E-receipts Have to Do More Than Save Paper

 
The paperless receipt is becoming more commonplace in American retail; and that’s good for retailers, the environment and consumers. Some consumers can be wary of opening themselves up to digital promotions, so it’s up to retailers to allay those fears and present e-receipts as a customer benefit as well as a convenience.
 
A third of retailers now offer their customers digital receipts – players like Nordstrom, Best Buy, Whole Foods, Patagonia, Anthropologie, Kmart, Sears and Gap (plus its sister stores Old Navy and Banana Republic). Mobile receipt technology is picking up steam as well.
 
The benefit to retailers is clear: Electronic receipts are an opportunity to extend the customer relationship, with opportunities for cross-promotion, upselling and coupons baked right in. Market research firm Epsilon surveyed 3,900 retailers this year on the topic and found that among stores offering e-receipts, 83 percent do so to harvest email addresses. That allows the retailer to attach an address to actual sales activity.
 

So retailers create an opportunity to capture an engaged consumer. When a digital receipt lands in a customer’s inbox, it could also contain recommendations based on his purchase history, a second chance at a deal, coupons, upcoming sale announcements, and an update on his loyalty or rewards program standing. Generating more interactions and sales will also generate more data for the retailer to analyze, fine-tune its approach, and start the cycle over again.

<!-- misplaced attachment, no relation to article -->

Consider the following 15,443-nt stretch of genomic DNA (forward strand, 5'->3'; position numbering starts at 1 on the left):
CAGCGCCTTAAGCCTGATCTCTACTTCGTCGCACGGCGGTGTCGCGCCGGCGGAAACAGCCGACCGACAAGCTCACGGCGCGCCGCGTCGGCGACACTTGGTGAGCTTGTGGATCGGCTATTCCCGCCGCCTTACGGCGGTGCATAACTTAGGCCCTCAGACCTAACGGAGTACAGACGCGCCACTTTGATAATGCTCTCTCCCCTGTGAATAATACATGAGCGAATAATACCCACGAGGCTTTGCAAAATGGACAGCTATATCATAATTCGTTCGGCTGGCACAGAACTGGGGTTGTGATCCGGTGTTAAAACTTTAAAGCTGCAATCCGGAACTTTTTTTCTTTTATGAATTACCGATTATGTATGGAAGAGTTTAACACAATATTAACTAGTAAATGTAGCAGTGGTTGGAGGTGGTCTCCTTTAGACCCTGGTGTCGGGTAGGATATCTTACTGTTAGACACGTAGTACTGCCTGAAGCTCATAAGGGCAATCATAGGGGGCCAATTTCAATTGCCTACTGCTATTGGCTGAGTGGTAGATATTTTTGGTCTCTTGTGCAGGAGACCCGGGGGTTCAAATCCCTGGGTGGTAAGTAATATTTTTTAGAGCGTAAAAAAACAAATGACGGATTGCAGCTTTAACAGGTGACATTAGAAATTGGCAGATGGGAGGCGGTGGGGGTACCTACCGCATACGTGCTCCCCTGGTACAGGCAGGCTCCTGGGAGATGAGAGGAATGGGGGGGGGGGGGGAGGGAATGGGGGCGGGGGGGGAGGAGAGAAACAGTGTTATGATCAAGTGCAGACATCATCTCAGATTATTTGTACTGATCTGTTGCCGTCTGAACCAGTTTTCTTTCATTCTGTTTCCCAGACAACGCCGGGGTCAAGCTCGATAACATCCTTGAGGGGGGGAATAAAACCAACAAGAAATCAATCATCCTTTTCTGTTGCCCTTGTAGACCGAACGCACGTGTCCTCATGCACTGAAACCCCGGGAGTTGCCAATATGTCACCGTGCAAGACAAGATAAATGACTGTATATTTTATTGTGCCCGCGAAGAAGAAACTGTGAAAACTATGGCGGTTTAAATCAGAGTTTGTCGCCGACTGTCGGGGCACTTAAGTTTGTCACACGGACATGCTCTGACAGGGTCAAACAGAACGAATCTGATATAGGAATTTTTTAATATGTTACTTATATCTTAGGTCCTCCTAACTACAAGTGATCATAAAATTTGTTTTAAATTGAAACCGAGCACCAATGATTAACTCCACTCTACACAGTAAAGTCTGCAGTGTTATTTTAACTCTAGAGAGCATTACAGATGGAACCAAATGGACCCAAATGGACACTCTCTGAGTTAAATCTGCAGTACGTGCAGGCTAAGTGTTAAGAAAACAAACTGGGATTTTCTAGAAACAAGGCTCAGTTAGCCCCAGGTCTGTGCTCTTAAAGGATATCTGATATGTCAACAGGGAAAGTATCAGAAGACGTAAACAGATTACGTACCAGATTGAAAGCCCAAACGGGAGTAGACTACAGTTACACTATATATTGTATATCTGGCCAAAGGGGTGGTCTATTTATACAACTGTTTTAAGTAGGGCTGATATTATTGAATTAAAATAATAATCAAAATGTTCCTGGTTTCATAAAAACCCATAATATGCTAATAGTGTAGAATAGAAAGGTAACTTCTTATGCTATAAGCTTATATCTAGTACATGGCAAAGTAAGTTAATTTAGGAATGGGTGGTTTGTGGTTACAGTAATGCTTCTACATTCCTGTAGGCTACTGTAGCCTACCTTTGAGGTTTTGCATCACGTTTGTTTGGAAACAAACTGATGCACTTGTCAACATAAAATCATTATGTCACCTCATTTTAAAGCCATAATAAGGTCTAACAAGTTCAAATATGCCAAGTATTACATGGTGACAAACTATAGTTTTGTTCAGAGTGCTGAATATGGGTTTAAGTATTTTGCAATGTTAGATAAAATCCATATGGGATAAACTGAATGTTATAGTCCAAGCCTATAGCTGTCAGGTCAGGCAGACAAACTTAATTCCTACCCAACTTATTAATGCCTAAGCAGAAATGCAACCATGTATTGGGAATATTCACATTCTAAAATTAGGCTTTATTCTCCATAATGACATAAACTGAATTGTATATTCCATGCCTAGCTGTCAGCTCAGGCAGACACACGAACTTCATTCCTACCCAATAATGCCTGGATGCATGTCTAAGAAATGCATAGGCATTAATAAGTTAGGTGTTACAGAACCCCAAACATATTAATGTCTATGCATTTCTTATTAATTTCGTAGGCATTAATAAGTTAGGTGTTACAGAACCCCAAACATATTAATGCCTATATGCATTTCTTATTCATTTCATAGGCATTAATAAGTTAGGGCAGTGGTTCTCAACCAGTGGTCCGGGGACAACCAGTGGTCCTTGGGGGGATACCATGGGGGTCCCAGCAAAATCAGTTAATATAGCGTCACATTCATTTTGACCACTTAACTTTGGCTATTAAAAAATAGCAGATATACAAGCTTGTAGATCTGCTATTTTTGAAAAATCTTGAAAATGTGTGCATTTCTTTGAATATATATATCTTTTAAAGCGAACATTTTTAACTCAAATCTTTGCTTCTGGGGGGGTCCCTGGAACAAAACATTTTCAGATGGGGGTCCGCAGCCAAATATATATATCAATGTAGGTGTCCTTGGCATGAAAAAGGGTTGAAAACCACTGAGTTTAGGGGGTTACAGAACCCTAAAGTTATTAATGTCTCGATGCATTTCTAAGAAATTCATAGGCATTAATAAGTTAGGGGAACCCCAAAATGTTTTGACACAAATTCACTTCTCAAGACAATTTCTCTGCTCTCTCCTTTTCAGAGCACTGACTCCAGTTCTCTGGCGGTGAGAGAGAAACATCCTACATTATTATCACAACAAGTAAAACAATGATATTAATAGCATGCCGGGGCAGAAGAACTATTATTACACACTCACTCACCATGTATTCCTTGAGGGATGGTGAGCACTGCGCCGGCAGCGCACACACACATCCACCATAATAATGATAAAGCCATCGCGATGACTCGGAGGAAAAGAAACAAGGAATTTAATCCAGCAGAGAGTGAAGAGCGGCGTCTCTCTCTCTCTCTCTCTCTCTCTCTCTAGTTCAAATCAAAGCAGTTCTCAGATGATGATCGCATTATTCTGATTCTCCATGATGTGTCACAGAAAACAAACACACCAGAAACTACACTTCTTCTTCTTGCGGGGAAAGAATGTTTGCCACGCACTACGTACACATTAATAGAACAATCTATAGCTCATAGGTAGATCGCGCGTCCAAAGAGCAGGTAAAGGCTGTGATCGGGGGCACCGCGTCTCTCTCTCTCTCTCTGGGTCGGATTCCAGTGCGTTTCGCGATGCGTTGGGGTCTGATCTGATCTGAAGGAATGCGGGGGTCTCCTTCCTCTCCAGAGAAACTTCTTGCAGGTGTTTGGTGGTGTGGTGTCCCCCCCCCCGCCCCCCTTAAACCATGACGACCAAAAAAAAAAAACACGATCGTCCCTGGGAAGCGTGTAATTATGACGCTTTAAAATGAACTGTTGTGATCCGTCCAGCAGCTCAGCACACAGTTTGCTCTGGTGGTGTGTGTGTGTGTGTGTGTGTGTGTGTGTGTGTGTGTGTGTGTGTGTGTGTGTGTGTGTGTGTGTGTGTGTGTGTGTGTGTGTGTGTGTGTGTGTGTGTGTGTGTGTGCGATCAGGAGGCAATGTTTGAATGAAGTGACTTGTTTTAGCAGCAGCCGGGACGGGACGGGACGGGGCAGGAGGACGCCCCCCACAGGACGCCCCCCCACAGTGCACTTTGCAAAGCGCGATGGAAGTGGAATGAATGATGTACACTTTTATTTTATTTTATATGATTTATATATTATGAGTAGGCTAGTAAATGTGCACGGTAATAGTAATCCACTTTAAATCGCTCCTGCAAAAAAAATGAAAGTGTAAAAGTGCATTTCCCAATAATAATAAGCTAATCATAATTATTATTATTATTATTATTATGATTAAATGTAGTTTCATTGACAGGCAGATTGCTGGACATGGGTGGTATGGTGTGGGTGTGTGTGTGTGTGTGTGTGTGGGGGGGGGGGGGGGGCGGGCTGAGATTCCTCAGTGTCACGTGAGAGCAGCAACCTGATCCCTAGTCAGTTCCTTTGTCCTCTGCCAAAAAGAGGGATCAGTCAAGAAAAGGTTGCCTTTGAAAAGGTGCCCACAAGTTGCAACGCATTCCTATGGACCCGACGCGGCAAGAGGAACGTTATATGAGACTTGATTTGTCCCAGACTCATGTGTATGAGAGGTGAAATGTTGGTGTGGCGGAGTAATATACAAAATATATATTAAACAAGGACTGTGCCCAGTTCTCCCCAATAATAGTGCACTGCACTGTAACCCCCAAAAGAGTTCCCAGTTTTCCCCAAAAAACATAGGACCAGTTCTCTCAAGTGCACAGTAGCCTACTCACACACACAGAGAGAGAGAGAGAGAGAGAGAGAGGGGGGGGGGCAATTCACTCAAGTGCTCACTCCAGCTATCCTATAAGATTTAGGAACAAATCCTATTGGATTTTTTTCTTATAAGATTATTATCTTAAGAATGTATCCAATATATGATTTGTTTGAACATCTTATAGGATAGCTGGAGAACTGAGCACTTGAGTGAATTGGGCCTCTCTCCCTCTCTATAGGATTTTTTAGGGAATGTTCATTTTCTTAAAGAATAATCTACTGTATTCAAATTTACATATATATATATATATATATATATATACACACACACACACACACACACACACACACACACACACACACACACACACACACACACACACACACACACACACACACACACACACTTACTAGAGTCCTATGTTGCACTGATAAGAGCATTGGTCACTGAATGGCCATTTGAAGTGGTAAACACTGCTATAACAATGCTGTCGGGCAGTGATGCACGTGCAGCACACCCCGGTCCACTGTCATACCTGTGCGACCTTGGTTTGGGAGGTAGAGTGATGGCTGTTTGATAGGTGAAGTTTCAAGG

Customers must see the benefits
 
Both retailers and consumers can gain a measure of security from digital receipts as well, say industry experts. Take returns: Certainly, a receipt with a digital trail makes returns a breeze for a busy customer. That record also helps insulate against fraudulent returns, which cost retailers more than $14 billion last year alone, according to the National Retail Federation.
 
Naturally, some customers have concerns. In an ebook on digital receipts, Raymond R. Burke wrote that, “If consumers don’t understand how technology will help them, they often assume it will be used against them.” According to Burke, a study at Indiana University’s Center for Retailing showed that more than 60 percent of consumers welcome personalized offers as long as they don’t feel their individual-level information is at risk of being sold or exploited.
 
E-receipts moving beyond email
 
Though e-receipts are just now gaining a firm foothold, they’ve been around since Apple Stores introduced them in 2005. Since then, retailers have been innovating beyond the inbox. Digital receipting has liberated Nordstrom clerks, allowing them to check out a customer anywhere in the store on dedicated mobile devices. Some retailers are choosing to skip email completely and offer electronic receipts via password-protected sites online. Services such as MyReceipts, which is being used by Whole Foods, allow consumers to review their purchase history or import receipts into financial software. Retailers then have access to this data as well.
 
Receipts are entering the mobile domain, of course. California-based Proximiant developed its patent-pending Touch and Go technology to interact with existing point-of-sale systems through near field communications. Customers tap a small device at the register with their smartphone to receive an e-receipt. After beta-testing with several Bay Area retailers, Proximiant is working with a dozen major national retailers to install its technology, which has a built-in CRM and mobile marketing platform as well.
 
Going paperless obviously fits the eco-friendly culture of a brand like Whole Foods. But e-receipts may have a larger impact than many realize. According to e-receipt company allEtronic, those tiny little slips of thermal paper are responsible for 9.6 million trees being cut each year in the U.S.

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